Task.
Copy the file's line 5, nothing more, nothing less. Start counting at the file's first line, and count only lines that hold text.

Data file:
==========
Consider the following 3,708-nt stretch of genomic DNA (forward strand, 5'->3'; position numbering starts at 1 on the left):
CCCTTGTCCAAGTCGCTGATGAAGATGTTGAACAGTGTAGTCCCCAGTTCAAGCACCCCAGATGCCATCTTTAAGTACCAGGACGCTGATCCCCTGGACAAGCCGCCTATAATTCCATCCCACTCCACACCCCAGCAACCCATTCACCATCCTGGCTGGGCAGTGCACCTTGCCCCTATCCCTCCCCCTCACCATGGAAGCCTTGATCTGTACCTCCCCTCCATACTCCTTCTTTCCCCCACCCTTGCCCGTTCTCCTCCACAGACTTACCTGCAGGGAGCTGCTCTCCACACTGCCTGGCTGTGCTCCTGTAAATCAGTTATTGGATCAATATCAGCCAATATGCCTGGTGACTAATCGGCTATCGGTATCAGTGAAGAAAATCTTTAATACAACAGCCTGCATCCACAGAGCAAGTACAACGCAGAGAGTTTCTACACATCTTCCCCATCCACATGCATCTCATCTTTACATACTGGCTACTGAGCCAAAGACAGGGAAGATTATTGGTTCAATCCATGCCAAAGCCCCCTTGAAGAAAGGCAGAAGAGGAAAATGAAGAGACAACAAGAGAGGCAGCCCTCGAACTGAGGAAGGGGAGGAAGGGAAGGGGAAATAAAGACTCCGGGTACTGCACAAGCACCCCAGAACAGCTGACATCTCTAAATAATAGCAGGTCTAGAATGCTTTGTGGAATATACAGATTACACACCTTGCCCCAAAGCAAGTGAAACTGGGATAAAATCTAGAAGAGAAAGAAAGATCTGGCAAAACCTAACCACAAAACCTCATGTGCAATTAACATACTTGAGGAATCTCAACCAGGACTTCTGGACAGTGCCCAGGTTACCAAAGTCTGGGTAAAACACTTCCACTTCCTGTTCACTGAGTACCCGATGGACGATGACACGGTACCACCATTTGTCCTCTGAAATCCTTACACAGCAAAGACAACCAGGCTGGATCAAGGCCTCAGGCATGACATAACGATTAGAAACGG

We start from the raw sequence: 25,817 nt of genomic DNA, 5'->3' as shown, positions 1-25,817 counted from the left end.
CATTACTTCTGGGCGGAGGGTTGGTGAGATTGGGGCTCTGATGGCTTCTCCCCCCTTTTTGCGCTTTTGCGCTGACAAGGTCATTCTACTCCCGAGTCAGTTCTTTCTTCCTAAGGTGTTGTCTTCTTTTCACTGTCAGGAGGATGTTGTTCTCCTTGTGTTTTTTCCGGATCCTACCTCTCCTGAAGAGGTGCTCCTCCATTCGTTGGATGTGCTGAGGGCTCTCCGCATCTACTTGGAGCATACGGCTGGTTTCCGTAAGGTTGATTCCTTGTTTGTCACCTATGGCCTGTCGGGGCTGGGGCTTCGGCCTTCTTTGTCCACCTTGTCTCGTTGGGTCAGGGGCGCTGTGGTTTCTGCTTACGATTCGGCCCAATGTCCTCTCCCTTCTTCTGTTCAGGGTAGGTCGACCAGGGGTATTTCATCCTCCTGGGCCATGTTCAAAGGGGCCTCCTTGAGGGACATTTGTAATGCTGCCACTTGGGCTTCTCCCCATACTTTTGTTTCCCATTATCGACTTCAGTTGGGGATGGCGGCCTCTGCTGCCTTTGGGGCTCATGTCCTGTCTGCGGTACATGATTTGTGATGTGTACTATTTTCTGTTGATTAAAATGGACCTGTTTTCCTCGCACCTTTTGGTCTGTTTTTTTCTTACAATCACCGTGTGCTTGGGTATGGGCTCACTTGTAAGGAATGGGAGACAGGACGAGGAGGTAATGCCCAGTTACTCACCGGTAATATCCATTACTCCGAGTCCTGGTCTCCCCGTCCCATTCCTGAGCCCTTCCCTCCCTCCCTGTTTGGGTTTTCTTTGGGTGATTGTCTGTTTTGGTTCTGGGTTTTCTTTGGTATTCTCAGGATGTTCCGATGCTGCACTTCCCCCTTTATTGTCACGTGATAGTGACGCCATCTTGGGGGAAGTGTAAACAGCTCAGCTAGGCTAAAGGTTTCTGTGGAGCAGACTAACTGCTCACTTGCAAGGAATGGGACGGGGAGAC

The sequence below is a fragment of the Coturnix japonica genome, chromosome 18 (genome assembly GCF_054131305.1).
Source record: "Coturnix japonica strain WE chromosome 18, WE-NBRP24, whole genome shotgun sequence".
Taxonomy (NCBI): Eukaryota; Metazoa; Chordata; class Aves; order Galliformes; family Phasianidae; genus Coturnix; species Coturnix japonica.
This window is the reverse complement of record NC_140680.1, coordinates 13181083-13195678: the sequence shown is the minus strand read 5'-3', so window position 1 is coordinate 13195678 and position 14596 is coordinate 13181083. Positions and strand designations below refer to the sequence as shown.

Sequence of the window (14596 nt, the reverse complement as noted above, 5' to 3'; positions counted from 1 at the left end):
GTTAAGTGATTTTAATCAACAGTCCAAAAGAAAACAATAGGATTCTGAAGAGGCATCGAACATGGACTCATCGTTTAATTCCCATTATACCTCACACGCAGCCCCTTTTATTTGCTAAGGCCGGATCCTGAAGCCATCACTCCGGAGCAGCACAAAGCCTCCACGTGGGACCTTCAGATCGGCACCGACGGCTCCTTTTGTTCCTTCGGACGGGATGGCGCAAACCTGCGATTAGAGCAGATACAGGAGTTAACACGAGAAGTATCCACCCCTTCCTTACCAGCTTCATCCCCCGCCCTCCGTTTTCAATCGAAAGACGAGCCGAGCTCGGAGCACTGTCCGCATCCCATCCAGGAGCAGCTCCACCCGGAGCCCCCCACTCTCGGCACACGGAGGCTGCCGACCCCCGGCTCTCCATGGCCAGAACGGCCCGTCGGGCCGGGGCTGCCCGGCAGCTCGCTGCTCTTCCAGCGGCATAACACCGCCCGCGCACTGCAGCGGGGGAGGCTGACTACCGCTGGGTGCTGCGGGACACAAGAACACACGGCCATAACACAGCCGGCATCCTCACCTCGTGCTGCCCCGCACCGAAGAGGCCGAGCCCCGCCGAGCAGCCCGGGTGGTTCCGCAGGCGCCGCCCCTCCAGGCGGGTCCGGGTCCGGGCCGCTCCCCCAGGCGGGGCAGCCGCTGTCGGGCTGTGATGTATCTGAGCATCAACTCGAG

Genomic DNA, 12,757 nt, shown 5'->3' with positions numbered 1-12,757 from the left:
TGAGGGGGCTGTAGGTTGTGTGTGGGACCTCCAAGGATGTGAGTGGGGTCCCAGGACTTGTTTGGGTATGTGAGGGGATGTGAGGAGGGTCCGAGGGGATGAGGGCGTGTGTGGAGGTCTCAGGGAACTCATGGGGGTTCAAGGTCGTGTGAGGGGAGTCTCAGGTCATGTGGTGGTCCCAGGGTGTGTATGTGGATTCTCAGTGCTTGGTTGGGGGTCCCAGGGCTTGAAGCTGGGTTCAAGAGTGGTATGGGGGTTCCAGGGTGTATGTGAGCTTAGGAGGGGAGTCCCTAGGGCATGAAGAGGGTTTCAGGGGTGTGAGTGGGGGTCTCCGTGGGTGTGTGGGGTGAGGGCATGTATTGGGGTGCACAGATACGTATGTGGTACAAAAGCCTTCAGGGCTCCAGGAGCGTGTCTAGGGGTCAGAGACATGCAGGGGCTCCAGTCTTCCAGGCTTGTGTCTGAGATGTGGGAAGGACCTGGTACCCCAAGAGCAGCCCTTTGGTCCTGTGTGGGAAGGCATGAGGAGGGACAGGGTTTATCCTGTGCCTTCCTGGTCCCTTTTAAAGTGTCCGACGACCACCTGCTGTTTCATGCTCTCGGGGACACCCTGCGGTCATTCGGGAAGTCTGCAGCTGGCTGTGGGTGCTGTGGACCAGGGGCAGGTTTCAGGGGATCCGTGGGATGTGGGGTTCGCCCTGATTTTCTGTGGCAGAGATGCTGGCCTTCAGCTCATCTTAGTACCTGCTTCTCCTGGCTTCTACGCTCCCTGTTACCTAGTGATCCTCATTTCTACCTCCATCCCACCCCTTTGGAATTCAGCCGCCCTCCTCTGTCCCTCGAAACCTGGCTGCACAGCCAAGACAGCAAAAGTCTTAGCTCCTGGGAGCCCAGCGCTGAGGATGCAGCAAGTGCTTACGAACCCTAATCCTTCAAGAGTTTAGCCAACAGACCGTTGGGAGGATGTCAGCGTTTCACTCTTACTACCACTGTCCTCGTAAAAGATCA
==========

The sequence below is a fragment of the Coturnix japonica genome, chromosome 18 (genome assembly GCF_054131305.1).